Winter of the dead hobbies (part 1): Photography

Generally, I like to keep busy. I have kept:

“Busy > Bored”

as a personal motto for years. That being said, it is not easy to do. Nor were the reasons I did so virtuous. Keeping busy is the only way I can the depression from truly kicking in. If I keep busy, I don’t notice how much my life sucks. Plus I have been promised for years that if I had a lot of hobbies people wouldn’t find me quite as boring as I am, although that seems to have failed as well.

I have had a dicey relationship with photography for years. I opened up an Instagram account ages ago (i’d like to say I did it in 2012, but that may be inaccurate), but I didn’t use it all that much. There were some photos on there in the early days, but I can’t recall what the hell I may have posted. This was because around 2015 my account was hacked by some Belorussians1 and I lost everything on it.

But I got right back on the horse. I was living in China at the time and had been taking picture of things pretty damn regularly. I had loads of extra pictures to repopulate my Instagram feed. Not to mention that in its own quirky way, even the parts of China I was in were interesting from a photographic point of view.

Unfortunately, then I moved back to the US, and not one of the nice parts of the US either. I moved to a really shitty part where there isn’t much to see outside of your local 7-11. The photography came to a screeching halt.

That, or maybe I just didn’t want to live in the US.

But in late 2019 I left, and found my way back in to Europe. Even the covid lockdowns worked out in the favor of my hobby, as i would take long walks about Chalkida and be able to photograph something in the process.

I got me back in the habit, and I started taking a picture a day. I kept this up when I left Greece for Italy in 2021 and throughout my unemployment there in. I did so with a lot of success. Or at least, somewhat.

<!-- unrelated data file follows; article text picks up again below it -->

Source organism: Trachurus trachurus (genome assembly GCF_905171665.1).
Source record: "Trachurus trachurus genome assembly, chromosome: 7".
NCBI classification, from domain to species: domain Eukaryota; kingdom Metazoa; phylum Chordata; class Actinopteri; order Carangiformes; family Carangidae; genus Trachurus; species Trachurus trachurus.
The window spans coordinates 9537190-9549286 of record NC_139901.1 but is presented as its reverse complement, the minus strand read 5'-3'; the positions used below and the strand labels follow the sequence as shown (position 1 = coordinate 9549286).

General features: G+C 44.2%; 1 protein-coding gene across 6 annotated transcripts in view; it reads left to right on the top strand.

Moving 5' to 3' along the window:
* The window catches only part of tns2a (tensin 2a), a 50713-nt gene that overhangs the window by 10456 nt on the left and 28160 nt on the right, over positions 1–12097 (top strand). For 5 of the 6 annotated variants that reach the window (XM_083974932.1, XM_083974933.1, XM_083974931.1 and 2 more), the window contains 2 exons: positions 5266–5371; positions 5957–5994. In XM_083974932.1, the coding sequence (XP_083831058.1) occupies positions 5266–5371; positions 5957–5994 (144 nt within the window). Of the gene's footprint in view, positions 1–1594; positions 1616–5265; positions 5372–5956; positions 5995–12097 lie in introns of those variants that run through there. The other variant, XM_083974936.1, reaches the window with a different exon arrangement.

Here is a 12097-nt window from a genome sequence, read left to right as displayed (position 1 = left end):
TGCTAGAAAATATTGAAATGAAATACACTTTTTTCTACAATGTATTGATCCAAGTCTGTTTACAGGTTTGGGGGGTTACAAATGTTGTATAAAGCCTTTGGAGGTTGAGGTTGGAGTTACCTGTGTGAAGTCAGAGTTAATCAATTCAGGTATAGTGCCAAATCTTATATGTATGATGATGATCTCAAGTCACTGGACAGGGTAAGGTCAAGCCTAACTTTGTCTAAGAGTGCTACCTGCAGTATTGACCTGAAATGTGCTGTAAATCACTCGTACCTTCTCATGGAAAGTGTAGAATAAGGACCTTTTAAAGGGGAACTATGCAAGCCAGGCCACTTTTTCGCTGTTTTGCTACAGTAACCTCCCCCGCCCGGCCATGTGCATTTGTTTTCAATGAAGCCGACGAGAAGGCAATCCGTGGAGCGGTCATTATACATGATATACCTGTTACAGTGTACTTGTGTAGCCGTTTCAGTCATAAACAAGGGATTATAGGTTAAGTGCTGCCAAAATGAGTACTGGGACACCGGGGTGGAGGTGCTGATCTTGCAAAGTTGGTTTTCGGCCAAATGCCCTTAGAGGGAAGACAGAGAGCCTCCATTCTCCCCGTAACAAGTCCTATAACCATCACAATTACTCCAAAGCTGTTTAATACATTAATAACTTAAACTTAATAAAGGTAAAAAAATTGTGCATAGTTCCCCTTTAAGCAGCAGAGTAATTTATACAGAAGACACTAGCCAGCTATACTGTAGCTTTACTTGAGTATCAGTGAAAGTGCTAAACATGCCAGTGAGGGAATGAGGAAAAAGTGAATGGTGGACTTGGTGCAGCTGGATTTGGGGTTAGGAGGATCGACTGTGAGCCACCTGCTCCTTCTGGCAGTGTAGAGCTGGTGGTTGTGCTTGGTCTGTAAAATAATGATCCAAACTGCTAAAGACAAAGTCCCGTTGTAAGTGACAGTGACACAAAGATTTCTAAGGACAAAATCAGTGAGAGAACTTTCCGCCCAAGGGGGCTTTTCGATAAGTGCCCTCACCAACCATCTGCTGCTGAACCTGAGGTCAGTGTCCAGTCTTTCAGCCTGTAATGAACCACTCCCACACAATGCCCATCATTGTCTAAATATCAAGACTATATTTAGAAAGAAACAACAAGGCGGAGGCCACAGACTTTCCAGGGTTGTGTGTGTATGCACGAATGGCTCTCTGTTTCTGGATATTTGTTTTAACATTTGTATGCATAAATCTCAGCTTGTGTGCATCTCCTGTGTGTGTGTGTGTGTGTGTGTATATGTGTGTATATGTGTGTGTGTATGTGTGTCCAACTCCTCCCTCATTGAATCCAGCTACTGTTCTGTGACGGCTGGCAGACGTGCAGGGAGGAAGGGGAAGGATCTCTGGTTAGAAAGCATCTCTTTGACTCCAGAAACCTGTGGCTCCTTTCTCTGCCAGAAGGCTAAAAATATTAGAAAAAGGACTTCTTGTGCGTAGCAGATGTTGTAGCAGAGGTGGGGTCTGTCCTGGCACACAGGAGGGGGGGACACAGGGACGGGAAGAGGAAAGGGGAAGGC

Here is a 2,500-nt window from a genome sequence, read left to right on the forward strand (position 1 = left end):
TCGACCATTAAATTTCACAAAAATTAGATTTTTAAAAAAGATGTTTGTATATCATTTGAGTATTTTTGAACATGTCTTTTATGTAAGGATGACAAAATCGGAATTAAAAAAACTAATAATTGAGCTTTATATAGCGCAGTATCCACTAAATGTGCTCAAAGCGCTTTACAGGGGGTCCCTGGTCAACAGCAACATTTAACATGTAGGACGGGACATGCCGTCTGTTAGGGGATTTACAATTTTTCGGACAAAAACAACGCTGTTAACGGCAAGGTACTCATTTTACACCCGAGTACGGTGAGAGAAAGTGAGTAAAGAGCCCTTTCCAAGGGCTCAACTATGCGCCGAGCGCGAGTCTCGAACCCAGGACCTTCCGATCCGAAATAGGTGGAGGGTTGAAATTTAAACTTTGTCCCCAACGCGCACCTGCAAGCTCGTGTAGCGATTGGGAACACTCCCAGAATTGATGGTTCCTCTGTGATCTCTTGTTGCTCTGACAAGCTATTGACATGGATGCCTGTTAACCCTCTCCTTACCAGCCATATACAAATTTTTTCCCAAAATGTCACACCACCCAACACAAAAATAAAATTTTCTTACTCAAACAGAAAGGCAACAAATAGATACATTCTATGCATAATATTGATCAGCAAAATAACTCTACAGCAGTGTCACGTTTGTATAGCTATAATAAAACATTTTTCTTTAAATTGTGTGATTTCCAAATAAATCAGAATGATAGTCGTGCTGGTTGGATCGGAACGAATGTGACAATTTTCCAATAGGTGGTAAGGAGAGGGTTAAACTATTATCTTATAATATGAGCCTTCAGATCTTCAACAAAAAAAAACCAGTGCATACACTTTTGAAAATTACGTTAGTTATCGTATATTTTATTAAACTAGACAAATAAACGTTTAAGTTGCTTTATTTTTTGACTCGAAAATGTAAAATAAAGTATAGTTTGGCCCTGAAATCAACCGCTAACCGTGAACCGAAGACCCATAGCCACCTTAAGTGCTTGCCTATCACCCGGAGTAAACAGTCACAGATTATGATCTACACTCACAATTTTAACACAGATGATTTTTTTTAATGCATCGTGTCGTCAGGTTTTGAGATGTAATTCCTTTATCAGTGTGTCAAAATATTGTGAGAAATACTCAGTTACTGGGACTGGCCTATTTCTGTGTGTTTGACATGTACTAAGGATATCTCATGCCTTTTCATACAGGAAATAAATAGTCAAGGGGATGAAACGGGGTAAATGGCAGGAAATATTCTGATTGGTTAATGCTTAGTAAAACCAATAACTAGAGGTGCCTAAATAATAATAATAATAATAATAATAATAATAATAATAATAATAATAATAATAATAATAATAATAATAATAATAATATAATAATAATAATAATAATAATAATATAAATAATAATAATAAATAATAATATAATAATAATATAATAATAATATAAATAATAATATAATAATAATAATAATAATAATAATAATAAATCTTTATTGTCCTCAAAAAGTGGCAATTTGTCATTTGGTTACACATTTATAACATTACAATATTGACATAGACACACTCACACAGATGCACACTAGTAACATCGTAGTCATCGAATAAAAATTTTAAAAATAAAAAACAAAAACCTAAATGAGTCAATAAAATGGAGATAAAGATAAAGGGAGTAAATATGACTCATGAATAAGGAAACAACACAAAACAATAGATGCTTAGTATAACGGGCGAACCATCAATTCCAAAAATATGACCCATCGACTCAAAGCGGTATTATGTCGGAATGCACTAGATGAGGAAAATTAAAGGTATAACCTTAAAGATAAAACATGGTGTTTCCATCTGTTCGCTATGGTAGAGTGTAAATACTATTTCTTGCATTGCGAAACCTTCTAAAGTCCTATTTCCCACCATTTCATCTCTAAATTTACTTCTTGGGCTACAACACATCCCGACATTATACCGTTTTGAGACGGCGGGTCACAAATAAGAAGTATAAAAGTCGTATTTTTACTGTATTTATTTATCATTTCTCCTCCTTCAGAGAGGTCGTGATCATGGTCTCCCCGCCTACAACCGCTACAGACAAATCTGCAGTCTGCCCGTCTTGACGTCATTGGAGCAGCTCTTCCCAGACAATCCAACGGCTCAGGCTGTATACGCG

I have 1,500 or so posts on Instagram. Very rarely does a photo of mine get more than 2 likes.

At some point I am going to write a little bit about the difference between practice and deliberate practice. But a couple of points on it now: to get better at something, people tell you that you need to do it. But that isn’t true. You need to do it in a way where you get feedback.

But that isn’t why this stopped. Budapest is, or at least, the new job I have picked up there is. The city itself is not to blame – it has stunning architecture and is certainly lively enough. In that respect, I don’t think I could be happier.

What ended up killing it was the job. My goal is to take at least a picture a day (again, deliberate practice), but this becomes pretty hard to do when your day’s get so monotonous. I wake up in the morning and more or less just get on public transportation to go to work. The sun is barely up when I leave, and it has long since set when I am going back. Night photography is not really much of a thing I am interested in or yet good at, and with the winter cold I mostly just want to get back inside. I am also not yet the kind of weirdo who is willing to take pictures of strangers on the public transportation.

In a respect, the hobby is dying because of my work schedule, and my not being able to find time to have a life around it.

Initially, I tried to remedy this by taking a load of photos on the weekend and then uploading them throughout the week. This worked at first, but after a while it was easy to forget about this as well. Eventually, I just stopped altogether.

Winter is hard. Starting a new job is hard. The intersection of the two has been hard. I think it has taken something of a toll, and I am a little depressed by all this. But now of course, there is the chicken and egg question: did I stop because I am depressed, or am I depressed because I stopped?

1 So before anyone asks and I get accused of weird racism, yes, I know they were Belorussians because my Russian ex was the person who told me that this had happened and she’s pretty good with that kind of linguistics.

3 Comments Add yours

  1. SeveDB Blog says:

    Not if you have a good phone to take a quick shot at anything that crosses your path. Of course, you have to give up your antipathy for iPhone and get a go; these days, nothing beats its camera.
    Bonus, a serious camera is a good camera, but the phone is always with you and that is the best camera!


    1. M. says:

      There isn’t too much to photograph on the walk from home to the metro Budapest metro is not so photogenic!


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